Vernon Wells' arrival from Toronto and the solid claim Peter Bourjos planted in center field during the final two months of 2010 have opened right field for Torii Hunter. This leaves Abreu, one of the game's most durable and productive performers for 15 Major League seasons, in an unaccustomed role.
"If I can play a few games a week in the outfield, maybe a game in left and one in right, something like that, I'll be fine," Abreu said. "We have four guys for those three positions, and it will be good to keep guys fresh.
"I'm confident I can come back and have a good year, help the ballclub win and get back to where we want to be. That's the important thing. When you've played as long as I have, it's all about winning, doing whatever you can."
Abreu admittedly had a down year in 2010, his numbers suffering across the board in relation to the high standards he has set over the years.
A career .296 hitter in 9,084 plate appearances, Abreu slipped to .255. His .352 on-base percentage was down from a career .400, and his .435 slugging mark was off his .488 lifetime number.
In spite of all that, he still managed to drive the ball -- 41 doubles, 20 homers -- and run the bases aggressively with 24 steals.
A run of 12 consecutive seasons with at least 100 runs created in the Bill James formula -- matched only by Alex Rodriguez and Manny Ramirez among active players -- was halted when Abreu accounted for 91 runs in 2010. Rodriguez's streak ended in 2008, Ramirez's in 2007.
Unlike those two iconic figures, Abreu, who turns 37 on March 11, has spent his career under the radar, racking up numbers in Philadelphia, New York and now Anaheim with numbing consistency.
What's more, he's almost Cal Ripken-like in his durability. If he can find his way into the box score 150 times again this year, Abreu will stand alone in having done that for 15 consecutive seasons. He's currently tied with Willie Mays for the all-time lead, the 1994 season cancellation having ended Ripken's run.
For his career, Abreu has averaged 174 hits, 103 walks, 40 doubles, 21 homers, 97 RBIs, 105 runs scored and 29 steals per 162 games played.
Few players, active or inactive, can boast of that brand of production.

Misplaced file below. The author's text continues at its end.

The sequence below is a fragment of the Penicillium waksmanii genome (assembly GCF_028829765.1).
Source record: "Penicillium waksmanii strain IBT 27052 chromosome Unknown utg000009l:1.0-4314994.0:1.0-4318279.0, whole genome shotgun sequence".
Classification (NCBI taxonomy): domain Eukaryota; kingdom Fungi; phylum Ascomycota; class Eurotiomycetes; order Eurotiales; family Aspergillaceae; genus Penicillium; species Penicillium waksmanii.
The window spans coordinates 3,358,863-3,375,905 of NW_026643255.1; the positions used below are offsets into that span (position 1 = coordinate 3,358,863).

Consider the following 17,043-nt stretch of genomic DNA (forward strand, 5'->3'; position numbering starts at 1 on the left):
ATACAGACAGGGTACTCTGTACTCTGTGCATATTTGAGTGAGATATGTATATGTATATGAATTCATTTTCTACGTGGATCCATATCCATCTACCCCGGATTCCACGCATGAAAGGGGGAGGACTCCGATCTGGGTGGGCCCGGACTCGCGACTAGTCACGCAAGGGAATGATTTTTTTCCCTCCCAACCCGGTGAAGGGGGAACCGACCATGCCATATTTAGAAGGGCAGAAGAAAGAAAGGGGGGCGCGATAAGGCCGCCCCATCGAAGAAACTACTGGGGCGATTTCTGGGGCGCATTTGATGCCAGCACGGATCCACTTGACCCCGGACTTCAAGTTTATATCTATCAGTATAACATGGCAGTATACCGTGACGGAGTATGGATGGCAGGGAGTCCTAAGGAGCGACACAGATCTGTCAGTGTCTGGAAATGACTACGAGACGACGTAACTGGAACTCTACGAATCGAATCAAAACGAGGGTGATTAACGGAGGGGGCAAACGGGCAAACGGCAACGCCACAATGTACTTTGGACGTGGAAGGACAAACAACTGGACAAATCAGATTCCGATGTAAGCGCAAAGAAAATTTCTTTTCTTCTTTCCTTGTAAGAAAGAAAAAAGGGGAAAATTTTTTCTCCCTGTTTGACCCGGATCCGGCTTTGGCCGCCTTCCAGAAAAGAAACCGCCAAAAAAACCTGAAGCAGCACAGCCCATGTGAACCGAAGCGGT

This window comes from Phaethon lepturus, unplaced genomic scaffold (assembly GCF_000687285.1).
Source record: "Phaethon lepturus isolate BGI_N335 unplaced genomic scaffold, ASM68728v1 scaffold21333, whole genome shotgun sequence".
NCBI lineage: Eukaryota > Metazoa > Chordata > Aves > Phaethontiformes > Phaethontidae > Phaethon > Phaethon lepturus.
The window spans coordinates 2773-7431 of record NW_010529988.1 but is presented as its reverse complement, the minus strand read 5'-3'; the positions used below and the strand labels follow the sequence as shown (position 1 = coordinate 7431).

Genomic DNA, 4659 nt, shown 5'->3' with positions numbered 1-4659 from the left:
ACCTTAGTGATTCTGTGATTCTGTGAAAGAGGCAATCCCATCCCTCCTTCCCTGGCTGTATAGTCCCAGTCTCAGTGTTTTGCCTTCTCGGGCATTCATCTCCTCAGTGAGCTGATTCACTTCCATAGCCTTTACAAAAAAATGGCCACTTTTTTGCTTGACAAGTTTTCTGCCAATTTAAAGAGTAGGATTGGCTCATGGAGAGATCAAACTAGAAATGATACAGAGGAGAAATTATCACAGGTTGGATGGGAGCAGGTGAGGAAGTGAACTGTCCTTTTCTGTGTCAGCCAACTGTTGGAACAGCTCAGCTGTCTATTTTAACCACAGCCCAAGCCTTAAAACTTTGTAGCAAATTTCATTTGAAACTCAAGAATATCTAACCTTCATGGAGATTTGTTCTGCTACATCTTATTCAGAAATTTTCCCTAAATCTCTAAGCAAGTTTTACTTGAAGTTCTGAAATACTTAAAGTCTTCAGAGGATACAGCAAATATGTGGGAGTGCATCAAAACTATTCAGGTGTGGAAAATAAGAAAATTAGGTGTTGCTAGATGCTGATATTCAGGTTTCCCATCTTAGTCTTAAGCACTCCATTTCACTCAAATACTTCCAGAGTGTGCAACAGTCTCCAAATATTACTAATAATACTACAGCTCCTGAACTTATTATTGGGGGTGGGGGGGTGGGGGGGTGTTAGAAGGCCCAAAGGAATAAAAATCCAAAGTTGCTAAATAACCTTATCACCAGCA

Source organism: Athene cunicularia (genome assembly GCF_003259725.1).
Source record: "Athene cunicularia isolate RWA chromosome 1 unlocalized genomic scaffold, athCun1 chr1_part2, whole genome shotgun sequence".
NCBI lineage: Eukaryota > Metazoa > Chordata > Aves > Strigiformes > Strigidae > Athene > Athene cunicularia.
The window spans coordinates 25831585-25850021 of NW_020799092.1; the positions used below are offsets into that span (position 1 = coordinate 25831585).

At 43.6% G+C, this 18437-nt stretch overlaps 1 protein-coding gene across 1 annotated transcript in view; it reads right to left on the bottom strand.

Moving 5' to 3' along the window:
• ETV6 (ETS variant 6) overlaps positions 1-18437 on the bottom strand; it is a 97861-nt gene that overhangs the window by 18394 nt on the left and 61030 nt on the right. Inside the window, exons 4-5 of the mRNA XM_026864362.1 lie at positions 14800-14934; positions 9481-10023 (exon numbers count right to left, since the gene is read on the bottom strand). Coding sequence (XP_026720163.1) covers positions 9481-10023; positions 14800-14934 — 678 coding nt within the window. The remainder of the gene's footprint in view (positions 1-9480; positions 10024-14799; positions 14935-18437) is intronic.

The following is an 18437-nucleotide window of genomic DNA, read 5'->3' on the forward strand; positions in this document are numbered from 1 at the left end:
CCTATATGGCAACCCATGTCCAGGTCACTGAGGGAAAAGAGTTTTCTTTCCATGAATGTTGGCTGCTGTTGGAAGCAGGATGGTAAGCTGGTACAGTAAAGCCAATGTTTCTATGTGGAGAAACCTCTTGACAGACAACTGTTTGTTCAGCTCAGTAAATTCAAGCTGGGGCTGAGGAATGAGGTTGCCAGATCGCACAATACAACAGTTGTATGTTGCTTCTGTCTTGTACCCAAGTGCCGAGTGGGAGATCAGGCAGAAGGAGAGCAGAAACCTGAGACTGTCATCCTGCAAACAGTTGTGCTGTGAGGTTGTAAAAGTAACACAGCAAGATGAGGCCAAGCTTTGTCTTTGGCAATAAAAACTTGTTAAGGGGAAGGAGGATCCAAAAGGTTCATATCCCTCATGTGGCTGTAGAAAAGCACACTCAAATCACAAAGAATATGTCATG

The point is, the man from Venezuela commands respect. And he is determined to show there's a lot left in his tank.
"It's a big year for us, to show we're still one of the best teams, a contender," Abreu said. "I want to do my part."
Angels manager Mike Scioscia is secure in his belief that Abreu, likely hitting second in the order, will do what he's always done: work counts, get on base, get around the bases and drive in runs.
"Bobby's a great guy and a great player," Scioscia said. "He knows how to play the game the right way, and he's a leader.
"He's one of those guys who can set the table and clear it. We need his production. We had a bad year in terms of on-base percentage and creating offense, and we need to turn that around. Bobby's a guy who can help us do that."
Abreu's leadership, falling in the quietly effective category, was perhaps most apparent in Kendry Morales' emergence as a big-time force in 2009.
Morales had a tendency to swing at pitches outside the strike zone with runners in scoring position. Abreu kept stressing that by being more disciplined and waiting for something in his comfort zone, he'd find himself in better counts -- and produce happier results.
When Morales finally relaxed and began putting Abreu's words and thoughts into action, he became one of the game's most lethal threats, finishing with 34 homers, 108 RBIs and a fifth-place standing in the American League's Most Valuable Player balloting.
Morales is taking it slowly this spring in his recovery from surgery on his lower left leg, and here again the soothing words of Abreu can be helpful.
"Kendry is a great talent," Abreu said. "He was really taking off, putting it all together. That's why it was such a shame when he got hurt last year [on May 29 celebrating his game-winning grand slam against Seattle at home plate].
"Getting him back will be huge for us. But he has to take it one step at a time, not try to do too much."
Morales has heard those words before from Abreu.
"When Bobby talks," Morales said, grinning, "I always listen to him. He's a smart guy."